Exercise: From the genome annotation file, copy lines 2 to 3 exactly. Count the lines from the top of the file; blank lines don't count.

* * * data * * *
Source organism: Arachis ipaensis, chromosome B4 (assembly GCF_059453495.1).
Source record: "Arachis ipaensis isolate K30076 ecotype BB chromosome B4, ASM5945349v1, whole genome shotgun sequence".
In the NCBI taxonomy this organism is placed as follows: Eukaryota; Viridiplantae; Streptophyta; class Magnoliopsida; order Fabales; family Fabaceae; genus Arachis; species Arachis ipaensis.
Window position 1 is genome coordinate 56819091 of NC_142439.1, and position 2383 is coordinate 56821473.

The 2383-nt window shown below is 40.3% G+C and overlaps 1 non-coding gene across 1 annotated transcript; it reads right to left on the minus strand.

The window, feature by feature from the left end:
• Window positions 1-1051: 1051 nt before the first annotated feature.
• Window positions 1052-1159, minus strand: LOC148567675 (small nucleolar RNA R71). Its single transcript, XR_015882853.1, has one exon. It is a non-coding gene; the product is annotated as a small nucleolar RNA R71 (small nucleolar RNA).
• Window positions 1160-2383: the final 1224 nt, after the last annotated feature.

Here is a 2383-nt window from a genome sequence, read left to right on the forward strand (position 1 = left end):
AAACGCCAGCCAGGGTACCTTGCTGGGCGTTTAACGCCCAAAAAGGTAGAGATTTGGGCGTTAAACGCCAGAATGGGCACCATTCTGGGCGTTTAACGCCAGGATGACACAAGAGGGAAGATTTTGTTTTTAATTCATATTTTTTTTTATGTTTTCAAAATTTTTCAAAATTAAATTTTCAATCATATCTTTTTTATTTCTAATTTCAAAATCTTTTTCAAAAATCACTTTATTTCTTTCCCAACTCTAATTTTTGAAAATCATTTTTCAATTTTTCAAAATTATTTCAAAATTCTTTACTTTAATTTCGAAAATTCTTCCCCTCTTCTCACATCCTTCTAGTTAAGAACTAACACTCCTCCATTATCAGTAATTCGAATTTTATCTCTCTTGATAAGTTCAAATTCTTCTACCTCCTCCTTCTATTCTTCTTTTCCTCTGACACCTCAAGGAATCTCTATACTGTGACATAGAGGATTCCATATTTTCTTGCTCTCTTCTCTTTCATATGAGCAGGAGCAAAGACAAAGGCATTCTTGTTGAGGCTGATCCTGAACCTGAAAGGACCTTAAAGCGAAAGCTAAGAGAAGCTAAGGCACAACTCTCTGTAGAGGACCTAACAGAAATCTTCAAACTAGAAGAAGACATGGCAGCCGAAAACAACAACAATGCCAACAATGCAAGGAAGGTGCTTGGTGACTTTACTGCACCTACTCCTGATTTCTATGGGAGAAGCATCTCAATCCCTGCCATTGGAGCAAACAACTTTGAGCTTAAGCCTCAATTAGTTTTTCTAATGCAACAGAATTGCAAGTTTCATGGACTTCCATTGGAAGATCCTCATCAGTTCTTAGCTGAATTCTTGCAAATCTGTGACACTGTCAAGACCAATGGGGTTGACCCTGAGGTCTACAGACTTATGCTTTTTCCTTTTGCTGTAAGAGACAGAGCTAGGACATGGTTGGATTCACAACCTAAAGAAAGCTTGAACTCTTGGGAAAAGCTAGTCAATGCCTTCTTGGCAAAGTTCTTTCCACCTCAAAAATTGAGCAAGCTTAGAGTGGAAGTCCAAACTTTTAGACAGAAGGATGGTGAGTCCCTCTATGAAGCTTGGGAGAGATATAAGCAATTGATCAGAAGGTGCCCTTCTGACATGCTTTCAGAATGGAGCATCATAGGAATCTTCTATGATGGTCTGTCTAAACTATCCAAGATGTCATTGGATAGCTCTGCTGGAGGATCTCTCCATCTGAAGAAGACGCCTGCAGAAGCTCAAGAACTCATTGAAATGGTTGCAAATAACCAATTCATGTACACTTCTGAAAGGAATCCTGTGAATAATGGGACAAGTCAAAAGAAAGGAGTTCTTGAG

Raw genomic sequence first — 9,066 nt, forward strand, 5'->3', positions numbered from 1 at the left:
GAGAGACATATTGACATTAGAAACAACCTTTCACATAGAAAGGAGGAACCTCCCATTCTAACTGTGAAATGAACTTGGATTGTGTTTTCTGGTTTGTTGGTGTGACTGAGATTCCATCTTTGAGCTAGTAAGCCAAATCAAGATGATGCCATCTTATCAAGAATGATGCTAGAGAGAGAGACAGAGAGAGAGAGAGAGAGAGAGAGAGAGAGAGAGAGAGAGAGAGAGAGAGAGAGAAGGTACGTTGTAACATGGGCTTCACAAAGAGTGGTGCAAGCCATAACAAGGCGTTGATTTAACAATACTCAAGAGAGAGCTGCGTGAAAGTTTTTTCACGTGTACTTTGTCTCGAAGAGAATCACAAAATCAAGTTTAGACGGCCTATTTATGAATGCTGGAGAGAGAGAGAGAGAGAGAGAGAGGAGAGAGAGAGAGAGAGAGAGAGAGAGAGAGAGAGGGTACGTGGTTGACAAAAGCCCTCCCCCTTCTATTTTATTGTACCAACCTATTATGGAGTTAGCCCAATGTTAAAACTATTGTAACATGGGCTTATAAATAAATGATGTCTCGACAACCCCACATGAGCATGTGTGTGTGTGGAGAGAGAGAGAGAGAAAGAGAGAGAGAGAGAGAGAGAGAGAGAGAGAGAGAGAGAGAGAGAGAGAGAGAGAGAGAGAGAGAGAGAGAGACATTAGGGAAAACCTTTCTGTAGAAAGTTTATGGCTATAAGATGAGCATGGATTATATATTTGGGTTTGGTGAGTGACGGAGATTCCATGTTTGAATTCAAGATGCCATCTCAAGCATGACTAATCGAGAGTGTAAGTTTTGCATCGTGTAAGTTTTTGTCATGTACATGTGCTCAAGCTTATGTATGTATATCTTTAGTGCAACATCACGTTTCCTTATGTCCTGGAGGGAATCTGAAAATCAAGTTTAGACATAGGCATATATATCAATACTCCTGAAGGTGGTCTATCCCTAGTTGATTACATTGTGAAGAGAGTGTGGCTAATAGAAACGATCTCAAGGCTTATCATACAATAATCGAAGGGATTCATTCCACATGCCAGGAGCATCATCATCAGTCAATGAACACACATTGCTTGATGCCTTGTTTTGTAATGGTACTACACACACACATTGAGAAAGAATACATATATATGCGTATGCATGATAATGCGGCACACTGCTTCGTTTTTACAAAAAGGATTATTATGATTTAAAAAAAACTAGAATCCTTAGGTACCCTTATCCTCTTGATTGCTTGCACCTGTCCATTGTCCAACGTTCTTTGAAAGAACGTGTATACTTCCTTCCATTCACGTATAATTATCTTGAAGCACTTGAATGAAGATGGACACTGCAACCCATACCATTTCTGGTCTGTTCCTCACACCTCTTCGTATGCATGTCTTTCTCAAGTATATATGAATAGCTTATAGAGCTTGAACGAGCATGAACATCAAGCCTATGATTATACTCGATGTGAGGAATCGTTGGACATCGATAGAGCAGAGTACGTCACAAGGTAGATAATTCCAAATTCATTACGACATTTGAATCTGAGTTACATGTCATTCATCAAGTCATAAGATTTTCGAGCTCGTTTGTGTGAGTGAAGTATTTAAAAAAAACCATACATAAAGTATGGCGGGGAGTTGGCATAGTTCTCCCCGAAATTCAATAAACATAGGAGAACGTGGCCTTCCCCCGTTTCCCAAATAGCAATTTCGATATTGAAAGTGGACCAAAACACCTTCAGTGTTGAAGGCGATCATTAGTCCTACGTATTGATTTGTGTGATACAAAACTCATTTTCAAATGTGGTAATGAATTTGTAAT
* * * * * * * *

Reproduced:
Source record: "Arachis ipaensis isolate K30076 ecotype BB chromosome B4, ASM5945349v1, whole genome shotgun sequence".
In the NCBI taxonomy this organism is placed as follows: Eukaryota; Viridiplantae; Streptophyta; class Magnoliopsida; order Fabales; family Fabaceae; genus Arachis; species Arachis ipaensis.